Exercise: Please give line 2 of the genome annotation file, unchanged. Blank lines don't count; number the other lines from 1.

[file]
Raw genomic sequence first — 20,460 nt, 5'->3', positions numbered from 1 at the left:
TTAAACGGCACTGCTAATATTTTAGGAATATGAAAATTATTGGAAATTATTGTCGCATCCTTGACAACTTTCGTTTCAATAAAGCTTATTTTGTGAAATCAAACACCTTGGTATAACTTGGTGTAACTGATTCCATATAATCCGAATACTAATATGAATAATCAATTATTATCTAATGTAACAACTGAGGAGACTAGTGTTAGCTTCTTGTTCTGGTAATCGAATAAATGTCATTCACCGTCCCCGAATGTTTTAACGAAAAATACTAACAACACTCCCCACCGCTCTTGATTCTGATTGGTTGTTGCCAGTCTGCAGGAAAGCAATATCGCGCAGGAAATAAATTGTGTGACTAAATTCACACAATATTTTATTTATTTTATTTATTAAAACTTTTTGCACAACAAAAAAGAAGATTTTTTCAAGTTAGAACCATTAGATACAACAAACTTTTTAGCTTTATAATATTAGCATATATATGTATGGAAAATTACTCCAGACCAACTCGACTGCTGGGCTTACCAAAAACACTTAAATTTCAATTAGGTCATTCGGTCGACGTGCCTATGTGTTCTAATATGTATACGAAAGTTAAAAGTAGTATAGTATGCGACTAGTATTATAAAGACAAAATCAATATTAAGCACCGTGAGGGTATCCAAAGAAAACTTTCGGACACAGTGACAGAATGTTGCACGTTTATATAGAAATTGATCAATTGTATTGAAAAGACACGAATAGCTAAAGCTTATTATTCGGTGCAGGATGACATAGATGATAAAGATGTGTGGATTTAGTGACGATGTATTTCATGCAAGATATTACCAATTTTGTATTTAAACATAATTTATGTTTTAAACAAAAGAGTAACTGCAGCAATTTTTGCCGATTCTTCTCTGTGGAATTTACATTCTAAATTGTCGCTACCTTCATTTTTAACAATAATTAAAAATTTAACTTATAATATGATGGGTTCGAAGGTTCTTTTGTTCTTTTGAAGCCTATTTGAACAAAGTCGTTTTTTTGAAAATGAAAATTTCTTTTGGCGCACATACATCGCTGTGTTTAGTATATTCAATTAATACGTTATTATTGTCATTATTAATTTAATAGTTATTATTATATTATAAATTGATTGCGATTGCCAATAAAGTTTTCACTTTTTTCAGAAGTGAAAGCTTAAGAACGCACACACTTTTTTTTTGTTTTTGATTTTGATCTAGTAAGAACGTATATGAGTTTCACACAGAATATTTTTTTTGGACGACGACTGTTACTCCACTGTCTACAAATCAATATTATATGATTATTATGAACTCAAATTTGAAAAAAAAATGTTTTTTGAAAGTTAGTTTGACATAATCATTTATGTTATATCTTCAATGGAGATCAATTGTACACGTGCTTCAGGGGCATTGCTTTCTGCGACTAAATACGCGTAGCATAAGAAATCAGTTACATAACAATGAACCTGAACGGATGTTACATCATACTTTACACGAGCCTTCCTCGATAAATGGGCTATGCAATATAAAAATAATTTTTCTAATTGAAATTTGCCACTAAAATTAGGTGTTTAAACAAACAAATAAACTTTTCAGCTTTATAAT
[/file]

TTAAACGGCACTGCTAATATTTTAGGAATATGAAAATTATTGGAAATTATTGTCGCATCCTTGACAACTTTCGTTTCAATAAAGCTTATTTTGTGAAATCAAACACCTTGGTATAACTTGGTGTAACTGATTCCATATAATCCGAATACTAATATGAATAATCAATTATTATCTAATGTAACAACTGAGGAGACTAGTGTTAGCTTCTTGTTCTGGTAATCGAATAAATGTCATTCACCGTCCCCGAATGTTTTAACGAAAAATACTAACAACACTCCCCACCGCTCTTGATTCTGATTGGTTGTTGCCAGTCTGCAGGAAAGCAATATCGCGCAGGAAATAAATTGTGTGACTAAATTCACACAATATTTTATTTATTTTATTTATTAAAACTTTTTGCACAACAAAAAAGAAGATTTTTTCAAGTTAGAACCATTAGATACAACAAACTTTTTAGCTTTATAATATTAGCATATATATGTATGGAAAATTACTCCAGACCAACTCGACTGCTGGGCTTACCAAAAACACTTAAATTTCAATTAGGTCATTCGGTCGACGTGCCTATGTGTTCTAATATGTATACGAAAGTTAAAAGTAGTATAGTATGCGACTAGTATTATAAAGACAAAATCAATATTAAGCACCGTGAGGGTATCCAAAGAAAACTTTCGGACACAGTGACAGAATGTTGCACGTTTATATAGAAATTGATCAATTGTATTGAAAAGACACGAATAGCTAAAGCTTATTATTCGGTGCAGGATGACATAGATGATAAAGATGTGTGGATTTAGTGACGATGTATTTCATGCAAGATATTACCAATTTTGTATTTAAACATAATTTATGTTTTAAACAAAAGAGTAACTGCAGCAATTTTTGCCGATTCTTCTCTGTGGAATTTACATTCTAAATTGTCGCTACCTTCATTTTTAACAATAATTAAAAATTTAACTTATAATATGATGGGTTCGAAGGTTCTTTTGTTCTTTTGAAGCCTATTTGAACAAAGTCGTTTTTTTGAAAATGAAAATTTCTTTTGGCGCACATACATCGCTGTGTTTAGTATATTCAATTAATACGTTATTATTGTCATTATTAATTTAATAGTTATTATTATATTATAAATTGATTGCGATTGCCAATAAAGTTTTCACTTTTTTCAGAAGTGAAAGCTTAAGAACGCACACACTTTTTTTTTGTTTTTGATTTTGATCTAGTAAGAACGTATATGAGTTTCACACAGAATATTTTTTTTGGACGACGACTGTTACTCCACTGTCTACAAATCAATATTATATGATTATTATGAACTCAAATTTGAAAAAAAAATGTTTTTTGAAAGTTAGTTTGACATAATCATTTATGTTATATCTTCAATGGAGATCAATTGTACACGTGCTTCAGGGGCATTGCTTTCTGCGACTAAATACGCGTAGCATAAGAAATCAGTTACATAACAATGAACCTGAACGGATGTTACATCATACTTTACACGAGCCTTCCTCGATAAATGGGCTATGCAATATAAAAATAATTTTTCTAATTGAAATTTGCCACTAAAATTAGGTGTTTAAACAAACAAATAAACTTTTCAGCTTTATAAT